TV

Are you fan enough to win? New ABC game show finds out

Andy Richter snaps a photo of Aaron Rodgers with a contestant on ‘Big Fan.’
Andy Richter snaps a photo of Aaron Rodgers with a contestant on ‘Big Fan.’ ABC

There is a fine line — also, just four letters — separating a fan from a fanatic.

Those who wander too far over the line often wind up getting police mug shots, restraining orders and 15 minutes of fame on TMZ.

But Big Fan, an offbeat new game show premiering at 9 p.m. Monday on ABC, is looking for super fans who can restrain themselves to a somewhat healthy obsession.

The show’s premise couldn’t be simpler. It asks three diehard fans to prove they know more about their favorite celebrity — a movie star or reality TV personality or sports hero — than anyone else.

After two rounds of trivia to determine a winner, the No. 1 fan then goes head to head against the celebrity. Sometimes the fan actually knows more about the celeb than the celeb knows about himself.

Jimmy Kimmel, one of the executive producers, describes the type of big fan you’ll see competing on Big Fan:

“No. 1, you have to have a pet named after the celebrity,” he says. “Or named after the celebrity’s pet. That’s very important.

“No. 2, there have to be posters in your home. Whether you’re married or not, it doesn’t matter.

“And No. 3, you really have to know the minutiae. I mean, you have to know what, for instance, Packers quarterback Aaron Rodgers got on his SAT test. If you can come up with that sort of thing, you’re probably going to make it on the show.”

Rodgers happens to be the celebrity in the second of back-to-back episodes airing Monday. The first episode brings in Oscar-winning actor Matthew McConaughey.

Rodgers said he agreed to do the show for two reasons.

No. 1, he’s a big Jimmy Kimmel Live fan: “I love watching him on late night,” Rodgers says. “I always look forward to the sketches on his show.”

No. 2, he enjoys interacting with die-hard Packers fans: “Whether it’s at a training camp practice, where we get anywhere from 2,500 to 5,000 fans at our practice, or whether it’s at a community event or whether it’s at a signing or any time I’m at the Piggly Wiggly buying groceries, there’s a great relationship between Packer players and fans,” he says.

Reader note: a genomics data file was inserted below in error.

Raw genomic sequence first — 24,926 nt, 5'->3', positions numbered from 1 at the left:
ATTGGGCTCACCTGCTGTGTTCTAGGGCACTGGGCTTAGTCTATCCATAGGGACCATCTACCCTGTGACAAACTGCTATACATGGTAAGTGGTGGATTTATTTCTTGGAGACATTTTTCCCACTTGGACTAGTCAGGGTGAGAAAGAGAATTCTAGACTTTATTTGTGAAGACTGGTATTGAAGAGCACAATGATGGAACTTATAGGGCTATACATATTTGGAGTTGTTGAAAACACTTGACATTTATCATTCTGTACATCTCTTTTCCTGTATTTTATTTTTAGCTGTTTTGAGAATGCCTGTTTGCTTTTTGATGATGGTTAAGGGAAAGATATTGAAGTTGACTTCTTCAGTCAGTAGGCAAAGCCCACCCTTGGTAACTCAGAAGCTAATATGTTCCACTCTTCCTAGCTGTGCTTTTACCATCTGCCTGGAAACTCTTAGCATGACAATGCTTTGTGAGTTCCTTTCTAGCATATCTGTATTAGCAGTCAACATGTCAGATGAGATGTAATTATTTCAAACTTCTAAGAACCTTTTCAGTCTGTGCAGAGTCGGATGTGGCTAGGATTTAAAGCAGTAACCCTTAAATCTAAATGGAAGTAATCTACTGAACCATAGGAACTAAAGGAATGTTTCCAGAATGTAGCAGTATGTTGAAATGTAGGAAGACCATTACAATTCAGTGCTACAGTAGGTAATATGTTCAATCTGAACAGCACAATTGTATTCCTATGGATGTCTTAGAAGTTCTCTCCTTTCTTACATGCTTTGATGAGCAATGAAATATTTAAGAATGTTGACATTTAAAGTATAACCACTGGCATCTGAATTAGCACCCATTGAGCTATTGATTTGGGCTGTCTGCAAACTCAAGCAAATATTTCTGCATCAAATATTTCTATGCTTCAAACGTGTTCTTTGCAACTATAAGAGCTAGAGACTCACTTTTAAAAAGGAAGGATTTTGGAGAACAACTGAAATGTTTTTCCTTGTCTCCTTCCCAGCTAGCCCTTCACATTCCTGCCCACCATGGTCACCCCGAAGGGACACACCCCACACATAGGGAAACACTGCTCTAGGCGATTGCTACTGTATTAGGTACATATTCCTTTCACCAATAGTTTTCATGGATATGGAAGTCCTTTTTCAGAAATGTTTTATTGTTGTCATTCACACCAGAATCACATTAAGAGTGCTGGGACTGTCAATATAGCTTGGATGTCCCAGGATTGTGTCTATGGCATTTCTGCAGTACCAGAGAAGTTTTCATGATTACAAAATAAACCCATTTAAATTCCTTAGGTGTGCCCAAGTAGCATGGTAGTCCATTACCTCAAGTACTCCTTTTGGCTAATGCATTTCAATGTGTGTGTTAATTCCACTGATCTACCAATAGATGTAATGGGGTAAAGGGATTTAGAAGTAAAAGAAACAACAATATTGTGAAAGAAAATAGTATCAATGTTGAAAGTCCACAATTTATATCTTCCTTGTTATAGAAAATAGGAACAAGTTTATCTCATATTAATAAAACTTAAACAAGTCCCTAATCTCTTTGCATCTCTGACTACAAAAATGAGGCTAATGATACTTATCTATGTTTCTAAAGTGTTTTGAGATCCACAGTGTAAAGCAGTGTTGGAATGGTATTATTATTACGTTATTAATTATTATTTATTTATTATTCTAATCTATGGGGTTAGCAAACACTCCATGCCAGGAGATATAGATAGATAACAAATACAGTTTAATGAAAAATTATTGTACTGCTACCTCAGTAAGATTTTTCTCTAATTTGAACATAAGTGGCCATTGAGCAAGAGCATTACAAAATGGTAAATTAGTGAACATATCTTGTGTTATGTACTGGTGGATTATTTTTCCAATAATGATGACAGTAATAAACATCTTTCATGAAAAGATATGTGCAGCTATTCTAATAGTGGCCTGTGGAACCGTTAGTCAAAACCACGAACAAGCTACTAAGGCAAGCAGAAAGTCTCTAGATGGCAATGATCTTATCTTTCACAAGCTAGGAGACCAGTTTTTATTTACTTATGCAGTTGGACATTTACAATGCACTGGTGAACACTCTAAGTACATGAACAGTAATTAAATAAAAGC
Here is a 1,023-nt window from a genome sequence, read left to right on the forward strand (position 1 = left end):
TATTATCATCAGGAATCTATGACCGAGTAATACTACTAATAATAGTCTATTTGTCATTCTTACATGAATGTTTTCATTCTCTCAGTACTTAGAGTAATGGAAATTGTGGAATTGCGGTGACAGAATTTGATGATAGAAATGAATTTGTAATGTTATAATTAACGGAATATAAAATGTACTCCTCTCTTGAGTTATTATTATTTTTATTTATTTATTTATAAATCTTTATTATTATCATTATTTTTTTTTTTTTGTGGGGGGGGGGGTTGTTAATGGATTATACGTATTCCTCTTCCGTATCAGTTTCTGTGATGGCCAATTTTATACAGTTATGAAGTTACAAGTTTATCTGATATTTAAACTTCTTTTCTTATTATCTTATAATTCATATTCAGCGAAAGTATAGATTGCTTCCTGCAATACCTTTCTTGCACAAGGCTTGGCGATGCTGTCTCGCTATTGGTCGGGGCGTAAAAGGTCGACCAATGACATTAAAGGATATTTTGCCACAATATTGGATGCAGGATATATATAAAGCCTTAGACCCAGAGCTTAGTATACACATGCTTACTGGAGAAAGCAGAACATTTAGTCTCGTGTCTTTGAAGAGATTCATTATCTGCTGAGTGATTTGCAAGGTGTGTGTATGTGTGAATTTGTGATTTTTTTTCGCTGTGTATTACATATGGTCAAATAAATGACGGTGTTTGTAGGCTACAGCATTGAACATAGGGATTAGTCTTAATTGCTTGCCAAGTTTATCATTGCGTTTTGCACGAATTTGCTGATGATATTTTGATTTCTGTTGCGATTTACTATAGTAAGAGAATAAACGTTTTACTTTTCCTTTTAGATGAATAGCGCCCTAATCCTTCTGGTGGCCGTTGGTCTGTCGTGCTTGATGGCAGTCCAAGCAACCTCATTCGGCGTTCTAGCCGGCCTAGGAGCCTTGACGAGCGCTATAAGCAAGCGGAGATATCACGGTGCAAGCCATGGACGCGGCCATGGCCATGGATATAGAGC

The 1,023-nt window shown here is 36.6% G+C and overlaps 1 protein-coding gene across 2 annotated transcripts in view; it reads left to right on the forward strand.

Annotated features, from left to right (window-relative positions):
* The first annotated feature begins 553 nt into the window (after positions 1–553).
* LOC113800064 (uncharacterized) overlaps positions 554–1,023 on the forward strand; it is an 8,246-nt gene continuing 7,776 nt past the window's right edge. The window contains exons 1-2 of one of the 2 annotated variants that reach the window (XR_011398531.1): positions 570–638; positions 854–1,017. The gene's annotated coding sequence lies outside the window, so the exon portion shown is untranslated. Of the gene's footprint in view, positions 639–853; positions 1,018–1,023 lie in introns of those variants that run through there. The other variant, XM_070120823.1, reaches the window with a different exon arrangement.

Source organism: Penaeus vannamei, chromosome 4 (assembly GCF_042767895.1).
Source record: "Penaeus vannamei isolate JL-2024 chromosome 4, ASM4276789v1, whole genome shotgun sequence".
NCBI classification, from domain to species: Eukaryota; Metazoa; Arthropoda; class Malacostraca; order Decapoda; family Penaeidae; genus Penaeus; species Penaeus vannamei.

The two episodes airing next week feature reality TV personality Kim Kardashian West and actress Kristen Bell.

“I think people will want to tune in just to see if the celebrities don’t know something about themselves,” Kardashian says. “I think that would be funny.”

As a matter of fact, it happens in the first episode. McConaughey buzzes in to answer a question about himself (how old he was when he filmed the movie Dazed and Confused) and he gets it wrong!

Celebrity-driven TV game shows in prime time seem to have made a comeback in recent years. Also in ABC’s lineup are To Tell the Truth, hosted by Anthony Anderson, at 7 p.m. Sundays, and Match Game, hosted by Alec Baldwin, at 9 p.m. Wednesdays.

Meanwhile, NBC has a new game show, The Wall, that mixes an old-school trivia format with 21st century prize money (up to $12 million at stake in every episode). Episodes air this week at 9 p.m. Monday and 7 p.m. Tuesday.

Big Fan was inspired by a popular segment on Jimmy Kimmel Live that pits a celebrity versus a super fan. The segment became a viral video success when pop star Katy Perry went up against a fan and lost.

What’s also fun about the show is that even the losers go home happy after host Andy Richter takes photos of the fans with their beloved celebrities.

There are no creepy stalker moments in Big Fan. This show is about the stars and their fans having a good time together and bonding.

“I pride myself in having a close relationship with my fans,” Kardashian says. “I really believe that, if I didn’t have that support system from my fans, I wouldn’t have a career. I owe them so much.”

Big Fan

  • 9 and 9:30 p.m. Monday
  • WFAA/Channel 8
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